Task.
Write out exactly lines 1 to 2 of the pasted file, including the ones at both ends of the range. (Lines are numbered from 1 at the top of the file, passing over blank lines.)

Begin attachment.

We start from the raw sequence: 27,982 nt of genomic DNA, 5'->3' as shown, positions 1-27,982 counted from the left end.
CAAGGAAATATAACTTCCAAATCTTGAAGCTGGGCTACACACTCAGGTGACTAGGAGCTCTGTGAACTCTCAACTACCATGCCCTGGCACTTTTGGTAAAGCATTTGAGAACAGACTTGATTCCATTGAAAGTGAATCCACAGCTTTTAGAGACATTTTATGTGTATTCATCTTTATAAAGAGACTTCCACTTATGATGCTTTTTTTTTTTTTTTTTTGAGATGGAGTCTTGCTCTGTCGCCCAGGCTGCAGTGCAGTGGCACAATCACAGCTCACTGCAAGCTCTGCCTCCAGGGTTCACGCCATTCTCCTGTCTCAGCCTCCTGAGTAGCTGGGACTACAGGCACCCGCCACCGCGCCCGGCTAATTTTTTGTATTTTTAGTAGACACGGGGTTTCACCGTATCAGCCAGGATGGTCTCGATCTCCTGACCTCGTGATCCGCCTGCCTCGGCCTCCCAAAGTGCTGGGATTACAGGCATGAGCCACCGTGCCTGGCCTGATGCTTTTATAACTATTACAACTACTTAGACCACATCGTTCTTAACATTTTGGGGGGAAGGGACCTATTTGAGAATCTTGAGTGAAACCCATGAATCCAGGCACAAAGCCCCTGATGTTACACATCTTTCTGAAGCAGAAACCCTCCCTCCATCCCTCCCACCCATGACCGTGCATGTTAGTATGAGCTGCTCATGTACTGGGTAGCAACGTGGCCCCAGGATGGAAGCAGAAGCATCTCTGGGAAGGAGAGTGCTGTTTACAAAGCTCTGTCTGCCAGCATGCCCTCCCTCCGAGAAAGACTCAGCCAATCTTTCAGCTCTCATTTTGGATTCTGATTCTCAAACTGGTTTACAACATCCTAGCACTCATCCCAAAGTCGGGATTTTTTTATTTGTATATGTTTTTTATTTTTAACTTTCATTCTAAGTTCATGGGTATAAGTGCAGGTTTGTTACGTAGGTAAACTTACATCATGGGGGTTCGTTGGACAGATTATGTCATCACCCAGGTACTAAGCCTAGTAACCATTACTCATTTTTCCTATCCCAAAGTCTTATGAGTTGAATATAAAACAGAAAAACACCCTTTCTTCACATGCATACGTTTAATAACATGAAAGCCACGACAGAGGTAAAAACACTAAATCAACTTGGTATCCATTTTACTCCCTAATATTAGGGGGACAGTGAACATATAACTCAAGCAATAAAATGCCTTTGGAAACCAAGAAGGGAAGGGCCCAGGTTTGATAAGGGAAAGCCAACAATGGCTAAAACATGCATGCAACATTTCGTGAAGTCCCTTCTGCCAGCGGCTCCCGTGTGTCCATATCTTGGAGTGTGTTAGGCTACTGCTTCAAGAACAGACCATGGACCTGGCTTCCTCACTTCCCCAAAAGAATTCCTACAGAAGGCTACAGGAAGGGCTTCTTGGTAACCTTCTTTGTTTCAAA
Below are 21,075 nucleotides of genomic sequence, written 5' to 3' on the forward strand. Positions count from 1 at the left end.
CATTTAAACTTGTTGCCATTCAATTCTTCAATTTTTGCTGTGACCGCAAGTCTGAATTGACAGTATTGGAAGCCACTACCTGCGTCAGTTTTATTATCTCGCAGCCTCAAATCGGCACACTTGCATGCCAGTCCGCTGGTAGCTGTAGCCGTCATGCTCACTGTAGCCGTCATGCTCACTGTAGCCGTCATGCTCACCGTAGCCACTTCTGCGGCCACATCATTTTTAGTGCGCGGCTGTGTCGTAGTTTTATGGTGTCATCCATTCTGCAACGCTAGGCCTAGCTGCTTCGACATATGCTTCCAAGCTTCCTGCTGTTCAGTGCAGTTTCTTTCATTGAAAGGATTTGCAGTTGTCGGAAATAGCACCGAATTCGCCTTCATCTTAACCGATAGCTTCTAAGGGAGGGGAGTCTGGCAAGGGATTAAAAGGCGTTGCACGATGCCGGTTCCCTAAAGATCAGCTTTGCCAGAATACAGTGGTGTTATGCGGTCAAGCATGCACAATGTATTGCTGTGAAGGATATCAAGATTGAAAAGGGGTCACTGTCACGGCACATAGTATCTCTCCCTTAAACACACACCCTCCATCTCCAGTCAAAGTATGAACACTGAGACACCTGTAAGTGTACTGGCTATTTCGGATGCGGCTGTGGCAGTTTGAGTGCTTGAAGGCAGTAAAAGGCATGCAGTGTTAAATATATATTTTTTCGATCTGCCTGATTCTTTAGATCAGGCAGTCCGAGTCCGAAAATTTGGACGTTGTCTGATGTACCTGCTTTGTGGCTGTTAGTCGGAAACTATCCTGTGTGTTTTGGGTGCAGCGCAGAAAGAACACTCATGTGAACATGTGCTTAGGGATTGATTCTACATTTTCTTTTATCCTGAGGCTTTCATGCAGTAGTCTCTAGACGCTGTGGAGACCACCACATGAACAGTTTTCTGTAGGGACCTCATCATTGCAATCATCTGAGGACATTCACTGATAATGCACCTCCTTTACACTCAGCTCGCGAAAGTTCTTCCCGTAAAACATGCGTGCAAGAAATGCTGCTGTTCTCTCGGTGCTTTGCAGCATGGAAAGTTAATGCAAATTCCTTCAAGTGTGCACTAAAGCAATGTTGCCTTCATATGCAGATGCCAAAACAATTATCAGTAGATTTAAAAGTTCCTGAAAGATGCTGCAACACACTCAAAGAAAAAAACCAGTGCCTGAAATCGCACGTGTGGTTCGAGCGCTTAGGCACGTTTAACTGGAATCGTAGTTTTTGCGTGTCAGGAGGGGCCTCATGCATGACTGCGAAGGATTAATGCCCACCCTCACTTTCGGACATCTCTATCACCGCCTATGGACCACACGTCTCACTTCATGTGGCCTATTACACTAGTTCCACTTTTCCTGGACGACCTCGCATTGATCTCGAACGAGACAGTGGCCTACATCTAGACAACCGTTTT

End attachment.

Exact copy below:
We start from the raw sequence: 27,982 nt of genomic DNA, 5'->3' as shown, positions 1-27,982 counted from the left end.
CAAGGAAATATAACTTCCAAATCTTGAAGCTGGGCTACACACTCAGGTGACTAGGAGCTCTGTGAACTCTCAACTACCATGCCCTGGCACTTTTGGTAAAGCATTTGAGAACAGACTTGATTCCATTGAAAGTGAATCCACAGCTTTTAGAGACATTTTATGTGTATTCATCTTTATAAAGAGACTTCCACTTATGATGCTTTTTTTTTTTTTTTTTTGAGATGGAGTCTTGCTCTGTCGCCCAGGCTGCAGTGCAGTGGCACAATCACAGCTCACTGCAAGCTCTGCCTCCAGGGTTCACGCCATTCTCCTGTCTCAGCCTCCTGAGTAGCTGGGACTACAGGCACCCGCCACCGCGCCCGGCTAATTTTTTGTATTTTTAGTAGACACGGGGTTTCACCGTATCAGCCAGGATGGTCTCGATCTCCTGACCTCGTGATCCGCCTGCCTCGGCCTCCCAAAGTGCTGGGATTACAGGCATGAGCCACCGTGCCTGGCCTGATGCTTTTATAACTATTACAACTACTTAGACCACATCGTTCTTAACATTTTGGGGGGAAGGGACCTATTTGAGAATCTTGAGTGAAACCCATGAATCCAGGCACAAAGCCCCTGATGTTACACATCTTTCTGAAGCAGAAACCCTCCCTCCATCCCTCCCACCCATGACCGTGCATGTTAGTATGAGCTGCTCATGTACTGGGTAGCAACGTGGCCCCAGGATGGAAGCAGAAGCATCTCTGGGAAGGAGAGTGCTGTTTACAAAGCTCTGTCTGCCAGCATGCCCTCCCTCCGAGAAAGACTCAGCCAATCTTTCAGCTCTCATTTTGGATTCTGATTCTCAAACTGGTTTACAACATCCTAGCACTCATCCCAAAGTCGGGATTTTTTTATTTGTATATGTTTTTTATTTTTAACTTTCATTCTAAGTTCATGGGTATAAGTGCAGGTTTGTTACGTAGGTAAACTTACATCATGGGGGTTCGTTGGACAGATTATGTCATCACCCAGGTACTAAGCCTAGTAACCATTACTCATTTTTCCTATCCCAAAGTCTTATGAGTTGAATATAAAACAGAAAAACACCCTTTCTTCACATGCATACGTTTAATAACATGAAAGCCACGACAGAGGTAAAAACACTAAATCAACTTGGTATCCATTTTACTCCCTAATATTAGGGGGACAGTGAACATATAACTCAAGCAATAAAATGCCTTTGGAAACCAAGAAGGGAAGGGCCCAGGTTTGATAAGGGAAAGCCAACAATGGCTAAAACATGCATGCAACATTTCGTGAAGTCCCTTCTGCCAGCGGCTCCCGTGTGTCCATATCTTGGAGTGTGTTAGGCTACTGCTTCAAGAACAGACCATGGACCTGGCTTCCTCACTTCCCCAAAAGAATTCCTACAGAAGGCTACAGGAAGGGCTTCTTGGTAACCTTCTTTGTTTCAAA